Keywords: Chronic ear infection, Myringoplasty, Hearing Improvement

1. Introduction and Literature Review

Tympanoplasty refers to any operation involving reconstruction of the tympanic membrane and/or the ossicular chain. Myringoplasty is a Tympanoplasty without ossicular reconstruction (1).

Myringoplasty is a performed to prevent infection and to improve hearing loss caused by tympanic membrane perforation, and was established for the first time by Berthold in 1879 (2,3).

In 1956, Zöllner successfully used autologous fascia lata (4) .Temporal muscle fascia in myringoplasty was suggested for the first time by Wullstein in 1957 (5).

In myringoplasty, a graft taken commonly from temporalis fascia and sometimes from Tragal perichondrium, or cartilage (6), it can be placed either underlay or onlay(7).Since the underlay technique introduced by Shea in 1960 (8, 9), has most widely used and over 92% success rate(10).The excision of the perforation edge is an integral part of any myringoplasty procedure, whatever the approach, incision, or technique used (11).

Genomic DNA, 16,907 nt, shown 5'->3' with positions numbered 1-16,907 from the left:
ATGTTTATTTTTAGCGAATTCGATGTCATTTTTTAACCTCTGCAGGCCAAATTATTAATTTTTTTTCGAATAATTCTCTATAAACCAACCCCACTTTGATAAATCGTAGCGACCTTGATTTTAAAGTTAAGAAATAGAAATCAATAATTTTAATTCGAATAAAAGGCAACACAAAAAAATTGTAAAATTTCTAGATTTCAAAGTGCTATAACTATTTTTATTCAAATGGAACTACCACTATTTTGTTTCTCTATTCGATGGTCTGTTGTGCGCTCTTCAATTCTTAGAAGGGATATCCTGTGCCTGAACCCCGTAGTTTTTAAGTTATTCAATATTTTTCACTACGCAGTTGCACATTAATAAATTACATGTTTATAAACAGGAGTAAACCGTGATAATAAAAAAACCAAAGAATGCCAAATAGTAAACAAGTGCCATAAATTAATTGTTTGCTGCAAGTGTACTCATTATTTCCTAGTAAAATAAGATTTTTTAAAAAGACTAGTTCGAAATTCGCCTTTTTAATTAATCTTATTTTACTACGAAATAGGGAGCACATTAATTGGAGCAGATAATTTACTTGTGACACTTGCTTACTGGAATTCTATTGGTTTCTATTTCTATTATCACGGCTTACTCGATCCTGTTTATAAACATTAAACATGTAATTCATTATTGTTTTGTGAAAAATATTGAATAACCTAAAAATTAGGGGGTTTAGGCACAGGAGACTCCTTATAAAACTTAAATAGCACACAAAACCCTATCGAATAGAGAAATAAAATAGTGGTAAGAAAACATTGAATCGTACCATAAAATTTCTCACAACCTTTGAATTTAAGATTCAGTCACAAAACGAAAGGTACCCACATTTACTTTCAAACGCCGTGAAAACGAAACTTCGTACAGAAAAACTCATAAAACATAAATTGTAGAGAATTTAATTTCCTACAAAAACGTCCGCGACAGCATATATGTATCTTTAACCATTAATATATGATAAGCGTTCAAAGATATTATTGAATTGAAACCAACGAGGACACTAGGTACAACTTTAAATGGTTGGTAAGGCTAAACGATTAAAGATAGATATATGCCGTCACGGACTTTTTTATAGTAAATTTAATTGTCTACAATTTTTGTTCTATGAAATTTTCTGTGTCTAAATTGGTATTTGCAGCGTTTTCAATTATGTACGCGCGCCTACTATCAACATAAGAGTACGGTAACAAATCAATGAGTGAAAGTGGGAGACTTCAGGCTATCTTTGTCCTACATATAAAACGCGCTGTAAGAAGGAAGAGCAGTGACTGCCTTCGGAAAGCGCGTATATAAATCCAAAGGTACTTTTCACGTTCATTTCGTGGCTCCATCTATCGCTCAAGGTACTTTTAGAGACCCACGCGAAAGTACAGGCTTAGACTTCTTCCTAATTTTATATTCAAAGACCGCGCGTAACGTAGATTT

Chronic otitis media is one of the commonest Otological problems among Sudanese, in both adult and children (43%) and they presented with perforation of ear drum and different degrees of hearing loss (12).